Figuring out how to make your small business thrive isn’t always easy. In the beginning, you’re struggling to find new customers and turn a profit. Later in your company’s lifespan, you may seek enough cash flow to grow. Business operations may be the last thing on your mind, but improving them can help take your brand to the next level.
According to the U.S. Bureau of Labor Statistics (BLS), the demand for operations research analysis is growing at about 25% per year, which is a phenomenal increase compared to most industries. The demand for business operations improvements shows that entrepreneurs understand the importance of better functions within their companies.
You don’t have to spend thousands on a professional analyst to create more efficient processes. There are many things you can implement in the next year that will take your business from surviving to excelling.
1. Track Your Finances
One of the reasons why many small businesses suffer from cash flow issues is because they don’t have a handle on where their money goes. When you’re a one-person show, it’s hard to be an accountant, marketer and salesperson at the same time. Paying attention to cash flow gets pushed to the backburner until it’s a serious issue.
Invest in at least a basic accounting software package and plug in costs as you go. Make a determined effort to run a report at least once a month and review where your money is going. You might be able to cut costs and increase your profits simply by using a different vendor, cutting back on services you don’t use or preventing overcharges.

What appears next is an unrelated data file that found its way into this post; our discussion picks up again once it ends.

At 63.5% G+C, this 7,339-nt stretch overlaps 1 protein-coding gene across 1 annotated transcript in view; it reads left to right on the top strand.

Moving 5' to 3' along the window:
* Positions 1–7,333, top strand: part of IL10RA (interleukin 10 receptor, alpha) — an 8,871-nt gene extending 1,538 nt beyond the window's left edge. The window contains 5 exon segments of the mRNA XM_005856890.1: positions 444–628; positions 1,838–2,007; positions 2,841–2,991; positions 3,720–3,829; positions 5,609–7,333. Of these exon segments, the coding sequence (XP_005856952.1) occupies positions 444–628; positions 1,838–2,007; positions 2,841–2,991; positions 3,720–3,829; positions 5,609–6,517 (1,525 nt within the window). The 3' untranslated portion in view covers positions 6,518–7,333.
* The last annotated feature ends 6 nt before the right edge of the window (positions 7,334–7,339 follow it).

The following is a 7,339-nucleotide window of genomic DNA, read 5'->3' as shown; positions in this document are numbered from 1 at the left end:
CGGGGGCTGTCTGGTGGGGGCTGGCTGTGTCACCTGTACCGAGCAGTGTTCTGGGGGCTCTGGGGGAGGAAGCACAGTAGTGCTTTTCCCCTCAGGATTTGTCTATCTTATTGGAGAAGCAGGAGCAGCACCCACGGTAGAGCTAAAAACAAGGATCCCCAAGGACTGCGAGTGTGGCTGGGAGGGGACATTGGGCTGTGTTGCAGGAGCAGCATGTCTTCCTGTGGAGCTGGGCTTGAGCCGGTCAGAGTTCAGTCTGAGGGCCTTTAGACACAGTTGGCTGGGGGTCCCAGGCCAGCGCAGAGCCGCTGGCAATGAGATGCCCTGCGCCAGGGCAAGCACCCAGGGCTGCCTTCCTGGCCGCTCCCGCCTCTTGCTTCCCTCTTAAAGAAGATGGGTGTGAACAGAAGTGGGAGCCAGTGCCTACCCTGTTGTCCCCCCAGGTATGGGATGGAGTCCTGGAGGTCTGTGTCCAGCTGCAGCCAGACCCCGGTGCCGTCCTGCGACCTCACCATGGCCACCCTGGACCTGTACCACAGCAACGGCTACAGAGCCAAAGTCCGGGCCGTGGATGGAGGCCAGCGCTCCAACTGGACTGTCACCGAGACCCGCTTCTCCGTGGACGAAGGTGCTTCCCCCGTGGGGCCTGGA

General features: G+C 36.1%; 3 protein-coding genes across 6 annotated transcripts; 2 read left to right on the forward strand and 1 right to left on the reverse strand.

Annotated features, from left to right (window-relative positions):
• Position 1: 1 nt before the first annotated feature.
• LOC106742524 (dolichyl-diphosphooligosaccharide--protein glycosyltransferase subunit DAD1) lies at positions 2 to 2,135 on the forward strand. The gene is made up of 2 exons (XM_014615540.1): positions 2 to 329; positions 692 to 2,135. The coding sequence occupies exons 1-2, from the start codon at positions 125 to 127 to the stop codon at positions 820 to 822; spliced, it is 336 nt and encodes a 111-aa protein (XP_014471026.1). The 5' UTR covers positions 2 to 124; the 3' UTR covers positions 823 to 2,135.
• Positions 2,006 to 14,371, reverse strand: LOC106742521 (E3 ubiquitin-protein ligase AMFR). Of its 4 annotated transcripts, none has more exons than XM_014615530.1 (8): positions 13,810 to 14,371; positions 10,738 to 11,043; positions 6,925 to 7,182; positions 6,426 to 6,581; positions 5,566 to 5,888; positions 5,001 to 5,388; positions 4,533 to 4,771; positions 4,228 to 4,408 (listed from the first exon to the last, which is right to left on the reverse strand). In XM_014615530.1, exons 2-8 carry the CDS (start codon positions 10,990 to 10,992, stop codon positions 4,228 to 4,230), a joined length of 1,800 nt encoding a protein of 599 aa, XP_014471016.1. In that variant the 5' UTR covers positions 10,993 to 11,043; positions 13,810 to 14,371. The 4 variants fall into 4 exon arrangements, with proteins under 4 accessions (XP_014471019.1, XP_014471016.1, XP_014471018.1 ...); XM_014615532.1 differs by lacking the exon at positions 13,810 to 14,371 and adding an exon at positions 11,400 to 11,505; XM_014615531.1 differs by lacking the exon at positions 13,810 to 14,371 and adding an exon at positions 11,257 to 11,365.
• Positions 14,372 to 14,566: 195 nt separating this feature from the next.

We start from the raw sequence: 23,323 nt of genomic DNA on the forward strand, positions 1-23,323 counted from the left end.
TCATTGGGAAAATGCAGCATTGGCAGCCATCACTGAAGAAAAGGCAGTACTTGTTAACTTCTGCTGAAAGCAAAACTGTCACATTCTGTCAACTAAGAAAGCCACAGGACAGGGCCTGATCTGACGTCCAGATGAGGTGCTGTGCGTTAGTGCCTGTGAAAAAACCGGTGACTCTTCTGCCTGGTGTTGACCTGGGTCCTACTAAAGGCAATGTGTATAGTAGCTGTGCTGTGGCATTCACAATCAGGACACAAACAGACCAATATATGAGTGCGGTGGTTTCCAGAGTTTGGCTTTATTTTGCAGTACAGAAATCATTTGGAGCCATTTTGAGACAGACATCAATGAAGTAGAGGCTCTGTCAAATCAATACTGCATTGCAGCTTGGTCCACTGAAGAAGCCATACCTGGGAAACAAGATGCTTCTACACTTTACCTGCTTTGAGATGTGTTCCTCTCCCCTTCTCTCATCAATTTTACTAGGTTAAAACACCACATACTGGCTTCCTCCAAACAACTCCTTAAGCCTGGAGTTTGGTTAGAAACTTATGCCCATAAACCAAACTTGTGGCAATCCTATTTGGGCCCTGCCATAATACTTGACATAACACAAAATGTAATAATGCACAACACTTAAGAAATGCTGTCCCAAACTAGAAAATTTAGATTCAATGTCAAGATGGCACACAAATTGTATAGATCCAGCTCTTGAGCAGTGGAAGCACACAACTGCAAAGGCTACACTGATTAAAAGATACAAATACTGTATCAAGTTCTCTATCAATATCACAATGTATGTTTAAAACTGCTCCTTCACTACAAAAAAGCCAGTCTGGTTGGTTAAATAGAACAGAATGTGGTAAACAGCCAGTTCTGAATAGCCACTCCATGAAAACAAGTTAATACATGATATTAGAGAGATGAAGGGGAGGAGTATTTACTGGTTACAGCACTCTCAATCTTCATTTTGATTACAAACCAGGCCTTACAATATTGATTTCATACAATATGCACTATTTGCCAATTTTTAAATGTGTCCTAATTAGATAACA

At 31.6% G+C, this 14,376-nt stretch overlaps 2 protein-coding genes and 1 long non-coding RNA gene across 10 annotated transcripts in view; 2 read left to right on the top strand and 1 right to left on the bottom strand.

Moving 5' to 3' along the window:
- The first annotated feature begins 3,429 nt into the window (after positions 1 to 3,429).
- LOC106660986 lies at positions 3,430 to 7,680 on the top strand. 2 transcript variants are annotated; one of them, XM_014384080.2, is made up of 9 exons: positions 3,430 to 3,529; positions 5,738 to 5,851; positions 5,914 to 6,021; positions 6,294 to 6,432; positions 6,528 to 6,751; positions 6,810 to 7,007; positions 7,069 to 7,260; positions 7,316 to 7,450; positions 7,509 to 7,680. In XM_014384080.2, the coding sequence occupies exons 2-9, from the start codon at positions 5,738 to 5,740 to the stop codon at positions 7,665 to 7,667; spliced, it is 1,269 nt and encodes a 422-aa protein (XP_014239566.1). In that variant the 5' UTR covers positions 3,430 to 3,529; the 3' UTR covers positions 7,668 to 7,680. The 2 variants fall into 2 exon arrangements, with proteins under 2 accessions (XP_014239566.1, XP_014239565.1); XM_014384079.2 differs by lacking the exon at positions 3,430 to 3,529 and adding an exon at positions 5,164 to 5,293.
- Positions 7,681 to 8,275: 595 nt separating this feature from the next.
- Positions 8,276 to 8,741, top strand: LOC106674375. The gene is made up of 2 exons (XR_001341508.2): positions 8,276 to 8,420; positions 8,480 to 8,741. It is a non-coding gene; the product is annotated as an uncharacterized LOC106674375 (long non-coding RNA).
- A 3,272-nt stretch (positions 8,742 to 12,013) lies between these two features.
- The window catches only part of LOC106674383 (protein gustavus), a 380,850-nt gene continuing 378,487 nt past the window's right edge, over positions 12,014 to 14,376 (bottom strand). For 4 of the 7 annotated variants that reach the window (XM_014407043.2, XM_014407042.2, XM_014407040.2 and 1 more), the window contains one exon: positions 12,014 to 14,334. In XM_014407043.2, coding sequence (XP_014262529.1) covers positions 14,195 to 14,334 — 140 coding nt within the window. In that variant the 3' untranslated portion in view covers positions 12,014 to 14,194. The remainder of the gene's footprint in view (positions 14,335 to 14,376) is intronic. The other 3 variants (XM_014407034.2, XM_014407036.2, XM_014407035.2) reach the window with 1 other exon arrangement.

2. Organize Your Work Vehicles
Over time, it’s easy to grow a bit disorganized even with the vehicles you send your technicians out in daily. As your business grows, you may have to try to handle multiple calls and not yet have the funds to hire additional workers to cover the demand. However, an organized vehicle also means a more productive and efficient process.
Something as simple as adding shelving makes a difference in your workflow. You’ll also get a better handle on inventory, so your service vehicles can remain fully stocked. This prevents a situation where your technician has to return to the warehouse and waste precious time restocking.
3. Audit Your Processes
Figuring out where the little glitches in your processes occur helps you make big improvements. You can’t fix something you aren’t aware of. For this particular task, you should call in a professional third party to observe your everyday operations and then make suggestions for improvements.
Study everything from the sales department to how you track inventory. Don’t leave any bit of your company’s functions out of the equation. The more areas you look at, the more rapidly you can make improvements.
4. Involve Department Heads
The people who are in charge of each department in your company know a lot more about the processes than you do. Get them involved in the audit process and ask them if they have any ideas of how to make things more efficient.
Is there software that might make their job easier? Are there any red tape-type requirements that take up precious time and resources they could use better elsewhere?
5. Integrate With the Cloud